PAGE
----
Any method that de novo predicts protein function should do better than random. More challenging, it also ought to outperform simple homology-based inference.
Here, we describe a few methods that predict protein function exclusively through homology. Together, they set the bar or lower limit for future improvements.
Results and conclusions
During the development of these methods, we faced two surprises. Firstly, our most successful implementation for the baseline ranked very high at CAFA1. In fact, our best combination of homology-based methods fared only slightly worse than the top-of-the-line prediction method from the Jones group. Secondly, although the concept of homology-based inference is simple, this work revealed that the precise details of the implementation are crucial: not only did the methods span from top to bottom performers at CAFA, but also the reasons for these differences were unexpected. In this work, we also propose a new rigorous measure to compare predicted and experimental annotations. It puts more emphasis on the details of protein function than the other measures employed by CAFA and may best reflect the expectations of users. Clearly, the definition of proper goals remains one major objective for CAFA.
The plant SLAC1 anion channel controls turgor pressure in the aperture-defining guard cells of plant stomata, thereby regulating exchange of water vapor and photosynthetic gases in response to environmental signals such as drought or high levels of carbon dioxide. We determined the crystal structure of a bacterial homolog of SLAC1 at 1.20Å resolution, and we have used structure-inspired mutagenesis to analyze the conductance properties of SLAC1 channels. SLAC1 is a symmetric trimer composed from quasi-symmetric subunits, each having ten transmembrane helices arranged from helical hairpin pairs to form a central five-helix transmembrane pore that is gated by an extremely conserved phenylalanine residue. Conformational features suggest a mechanism for control of gating by kinase activation, and electrostatic features of the pore coupled with electrophysiological characteristics suggest that selectivity among different anions is largely a function of the energetic cost of ion dehydration.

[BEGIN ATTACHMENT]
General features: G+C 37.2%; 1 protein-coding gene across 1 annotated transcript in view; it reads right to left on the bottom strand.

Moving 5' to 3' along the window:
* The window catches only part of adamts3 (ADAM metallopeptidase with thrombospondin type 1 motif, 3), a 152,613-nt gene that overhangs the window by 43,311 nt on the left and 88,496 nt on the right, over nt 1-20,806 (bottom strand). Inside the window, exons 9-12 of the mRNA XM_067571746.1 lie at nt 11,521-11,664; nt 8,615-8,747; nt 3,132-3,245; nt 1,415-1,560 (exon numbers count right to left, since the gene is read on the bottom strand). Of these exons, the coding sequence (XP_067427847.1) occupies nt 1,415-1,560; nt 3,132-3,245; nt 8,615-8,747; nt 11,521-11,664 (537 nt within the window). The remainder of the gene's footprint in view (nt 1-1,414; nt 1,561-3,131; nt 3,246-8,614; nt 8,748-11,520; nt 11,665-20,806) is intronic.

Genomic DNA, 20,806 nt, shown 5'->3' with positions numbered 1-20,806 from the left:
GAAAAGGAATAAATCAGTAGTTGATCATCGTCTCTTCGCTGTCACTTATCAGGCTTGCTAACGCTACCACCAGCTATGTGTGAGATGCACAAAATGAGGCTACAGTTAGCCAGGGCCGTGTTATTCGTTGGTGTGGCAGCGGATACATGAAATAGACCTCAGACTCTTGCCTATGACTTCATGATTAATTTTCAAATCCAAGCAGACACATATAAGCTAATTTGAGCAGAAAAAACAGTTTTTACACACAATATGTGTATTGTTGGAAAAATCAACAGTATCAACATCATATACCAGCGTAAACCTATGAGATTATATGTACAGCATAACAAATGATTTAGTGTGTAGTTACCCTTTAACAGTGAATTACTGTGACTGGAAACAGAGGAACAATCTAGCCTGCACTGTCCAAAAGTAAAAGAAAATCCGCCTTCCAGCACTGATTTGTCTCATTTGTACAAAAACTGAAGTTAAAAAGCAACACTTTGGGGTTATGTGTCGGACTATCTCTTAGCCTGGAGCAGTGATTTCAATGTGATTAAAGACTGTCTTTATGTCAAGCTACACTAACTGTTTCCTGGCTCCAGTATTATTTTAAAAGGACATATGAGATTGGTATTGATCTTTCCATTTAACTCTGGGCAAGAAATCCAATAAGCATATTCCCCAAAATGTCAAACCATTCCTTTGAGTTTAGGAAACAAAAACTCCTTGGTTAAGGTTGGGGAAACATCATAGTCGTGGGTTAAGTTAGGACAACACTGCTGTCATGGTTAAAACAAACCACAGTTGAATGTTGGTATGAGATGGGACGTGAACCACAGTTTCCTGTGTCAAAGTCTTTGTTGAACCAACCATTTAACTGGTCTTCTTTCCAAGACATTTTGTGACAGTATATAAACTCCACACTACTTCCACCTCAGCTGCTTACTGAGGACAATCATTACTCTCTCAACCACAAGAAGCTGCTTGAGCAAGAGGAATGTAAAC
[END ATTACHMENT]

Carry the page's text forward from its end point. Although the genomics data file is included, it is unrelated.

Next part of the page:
Motivation: Subcellular localization is one aspect of protein function. Despite advances in high-throughput imaging, localization maps remain incomplete. Several methods accurately predict localization, but many challenges remain to be tackled.
Results: In this study, we introduced a framework to predict localization in life's three domains, including globular and membrane proteins (3 classes for archaea; 6 for bacteria and 18 for eukaryota). The resulting method, LocTree2, works well even for protein fragments. It uses a hierarchical system of support vector machines that imitates the cascading mechanism of cellular sorting. The method reaches high levels of sustained performance (eukaryota: Q18=65%, bacteria: Q6=84%). LocTree2 also accurately distinguishes membrane and non-membrane proteins. In our hands, it compared favorably with top methods when tested on new data.
Availability: Online through PredictProtein (predictprotein.org); as standalone version at http://www.rostlab.org/services/loctree2.
Supplementary data are available at Bioinformatics online.